Six years from the Great Recession and the excuses for the tepid recovery are becoming worn.  This time is different- well it always is.  There may be an issue with structural changes that affect employment and wages, but this is less of a rationalization for greater government intervention than it is to let the market sort this out.  It is challenging for the government to take steps to aid those who fall through the cracks without creating disincentives to adjust and work.

Regulatory friction costs were mounting before this recession and perhaps we have just reached a cumulative critical mass that has truly stifled economic growth.  Like overloading the pickup truck with bricks.  At some point one more brick will bust the axle. We want to blame the last brick.  My favorite quote from Stanislaw Lec-“Every snowflake pleads innocent, but it is till an avalanche.”

Yuval Levin in his excellent The Fractured Republic notes that both parties yearn for old solutions that only worked under conditions that no longer exist.  I  contend that there is a new friction cost: the constant change of investment incentives, tax laws and hyperactive regulatory activity that stifles incentives to such a degree that even if positive changes are made there is an inherent lack of trust that they will remain stable long enough to benefit from them. This suggests a need for radical reform, a dramatic claw back of the regulatory state, that is unlikely to come from the stagnant inertia of the established parties.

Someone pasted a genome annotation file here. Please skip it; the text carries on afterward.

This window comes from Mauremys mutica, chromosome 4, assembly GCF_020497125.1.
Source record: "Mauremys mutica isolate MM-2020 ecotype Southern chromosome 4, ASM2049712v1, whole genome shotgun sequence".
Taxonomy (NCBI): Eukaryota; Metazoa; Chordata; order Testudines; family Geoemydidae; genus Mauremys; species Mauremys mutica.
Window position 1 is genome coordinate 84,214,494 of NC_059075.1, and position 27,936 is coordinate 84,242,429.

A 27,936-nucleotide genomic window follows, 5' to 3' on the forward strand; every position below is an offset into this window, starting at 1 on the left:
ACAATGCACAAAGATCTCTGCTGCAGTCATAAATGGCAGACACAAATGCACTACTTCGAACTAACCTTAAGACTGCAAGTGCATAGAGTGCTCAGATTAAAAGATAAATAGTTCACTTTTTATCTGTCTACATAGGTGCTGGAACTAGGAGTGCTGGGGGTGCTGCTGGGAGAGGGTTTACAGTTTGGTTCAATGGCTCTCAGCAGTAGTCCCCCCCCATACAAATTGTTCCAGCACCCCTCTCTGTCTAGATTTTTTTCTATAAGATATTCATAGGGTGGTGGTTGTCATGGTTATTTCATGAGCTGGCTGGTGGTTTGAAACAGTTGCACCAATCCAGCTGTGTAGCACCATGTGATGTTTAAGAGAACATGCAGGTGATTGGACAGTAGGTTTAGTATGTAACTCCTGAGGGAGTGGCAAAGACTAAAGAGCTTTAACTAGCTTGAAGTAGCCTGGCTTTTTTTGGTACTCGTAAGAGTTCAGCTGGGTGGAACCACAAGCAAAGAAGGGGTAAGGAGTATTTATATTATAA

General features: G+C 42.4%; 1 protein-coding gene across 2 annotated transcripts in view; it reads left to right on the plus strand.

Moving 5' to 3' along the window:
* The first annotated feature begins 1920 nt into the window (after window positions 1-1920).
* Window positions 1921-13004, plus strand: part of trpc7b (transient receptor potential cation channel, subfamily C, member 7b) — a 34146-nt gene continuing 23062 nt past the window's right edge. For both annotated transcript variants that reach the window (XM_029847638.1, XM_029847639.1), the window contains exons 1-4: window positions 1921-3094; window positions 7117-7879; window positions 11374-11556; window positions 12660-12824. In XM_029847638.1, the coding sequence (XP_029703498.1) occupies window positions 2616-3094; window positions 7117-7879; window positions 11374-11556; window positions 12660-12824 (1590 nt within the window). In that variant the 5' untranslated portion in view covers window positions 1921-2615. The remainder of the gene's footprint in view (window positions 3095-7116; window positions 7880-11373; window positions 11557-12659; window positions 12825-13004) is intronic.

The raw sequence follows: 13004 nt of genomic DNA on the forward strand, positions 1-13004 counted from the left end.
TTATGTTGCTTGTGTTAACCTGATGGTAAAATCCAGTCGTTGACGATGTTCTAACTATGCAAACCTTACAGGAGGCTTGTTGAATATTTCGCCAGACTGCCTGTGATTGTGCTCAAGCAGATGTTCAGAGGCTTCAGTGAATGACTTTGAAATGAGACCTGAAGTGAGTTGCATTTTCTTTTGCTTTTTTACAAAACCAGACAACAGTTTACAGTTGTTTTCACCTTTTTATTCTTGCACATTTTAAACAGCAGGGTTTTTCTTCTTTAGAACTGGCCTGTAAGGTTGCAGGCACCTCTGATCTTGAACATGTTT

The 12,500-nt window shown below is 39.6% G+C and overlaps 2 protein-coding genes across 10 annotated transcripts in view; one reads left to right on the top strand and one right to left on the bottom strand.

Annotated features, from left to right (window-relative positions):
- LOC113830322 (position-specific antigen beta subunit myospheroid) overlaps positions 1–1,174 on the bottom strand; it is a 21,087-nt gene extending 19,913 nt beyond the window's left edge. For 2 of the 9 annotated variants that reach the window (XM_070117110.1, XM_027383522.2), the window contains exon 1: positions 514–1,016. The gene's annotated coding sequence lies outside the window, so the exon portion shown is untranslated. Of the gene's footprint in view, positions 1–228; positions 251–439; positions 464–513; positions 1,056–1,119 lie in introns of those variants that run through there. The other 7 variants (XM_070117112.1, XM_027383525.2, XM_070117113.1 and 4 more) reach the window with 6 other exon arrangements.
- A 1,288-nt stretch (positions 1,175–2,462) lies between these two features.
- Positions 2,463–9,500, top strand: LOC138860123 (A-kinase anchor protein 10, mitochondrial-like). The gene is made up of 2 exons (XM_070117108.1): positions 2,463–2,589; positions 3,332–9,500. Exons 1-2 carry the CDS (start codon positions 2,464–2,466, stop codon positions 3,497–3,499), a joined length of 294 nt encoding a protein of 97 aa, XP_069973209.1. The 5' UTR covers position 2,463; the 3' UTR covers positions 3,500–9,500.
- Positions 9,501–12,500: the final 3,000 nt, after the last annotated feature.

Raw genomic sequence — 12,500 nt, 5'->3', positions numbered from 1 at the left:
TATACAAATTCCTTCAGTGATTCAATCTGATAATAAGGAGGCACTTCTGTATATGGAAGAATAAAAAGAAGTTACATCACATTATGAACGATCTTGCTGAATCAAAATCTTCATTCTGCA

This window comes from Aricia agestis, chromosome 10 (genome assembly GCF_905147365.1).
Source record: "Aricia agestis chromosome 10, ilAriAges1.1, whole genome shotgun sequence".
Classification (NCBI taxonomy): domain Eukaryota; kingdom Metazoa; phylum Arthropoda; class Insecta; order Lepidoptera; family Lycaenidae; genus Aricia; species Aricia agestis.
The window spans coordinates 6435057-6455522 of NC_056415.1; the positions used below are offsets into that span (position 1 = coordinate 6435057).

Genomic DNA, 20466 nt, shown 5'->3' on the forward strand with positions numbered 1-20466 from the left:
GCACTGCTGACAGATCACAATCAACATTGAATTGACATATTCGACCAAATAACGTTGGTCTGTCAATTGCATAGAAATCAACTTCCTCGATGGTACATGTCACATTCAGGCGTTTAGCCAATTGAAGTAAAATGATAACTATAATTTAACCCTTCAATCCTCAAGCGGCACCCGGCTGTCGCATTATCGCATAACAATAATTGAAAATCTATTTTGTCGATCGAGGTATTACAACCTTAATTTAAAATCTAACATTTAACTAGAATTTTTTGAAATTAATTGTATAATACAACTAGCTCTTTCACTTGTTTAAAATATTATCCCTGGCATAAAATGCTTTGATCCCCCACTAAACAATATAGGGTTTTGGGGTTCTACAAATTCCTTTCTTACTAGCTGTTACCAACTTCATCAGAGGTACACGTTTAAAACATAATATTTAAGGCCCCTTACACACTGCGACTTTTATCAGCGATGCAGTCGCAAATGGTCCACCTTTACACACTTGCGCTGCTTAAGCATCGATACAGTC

from The Wall Street Journal, What’s Killing Jobs and Stalling the Economy by Marie-Josee Kravis

As the Economic Innovation Group shows, the 1990 recovery registered a net increase of over 420,000 business establishments, or a 6.7% increase. The numbers for the 2000 recovery were 400,000 and 5.6%. Since 2010, the number of new business establishments has grown by only 166,000 or 2.3%

Many studies have also attributed the slow rate of business formation to the regulatory fervor of the past decade. Some point to the deadening effect of the Dodd-Frank law, which is 23 times longer than the Glass-Steagall Act passed in response to the 1929 Depression. One part of Dodd-Frank, the so-called Volcker rule pertaining to bank investments, has 1,420 subsections. Then there is the Affordable Care Act.

It is not clear to what degree these laws affect business formation, but in a 2010 report for the Office of Advocacy of the U.S. Small Business Administration, researchers at Lafayette University found that the per employee cost of federal regulatory compliance was $10,585 for businesses with 19 or fewer employees, compared with $7,755 for companies of 500 employees or more. Large and established businesses navigate through rules and compliance requirements. Small and new businesses often find them prohibitive.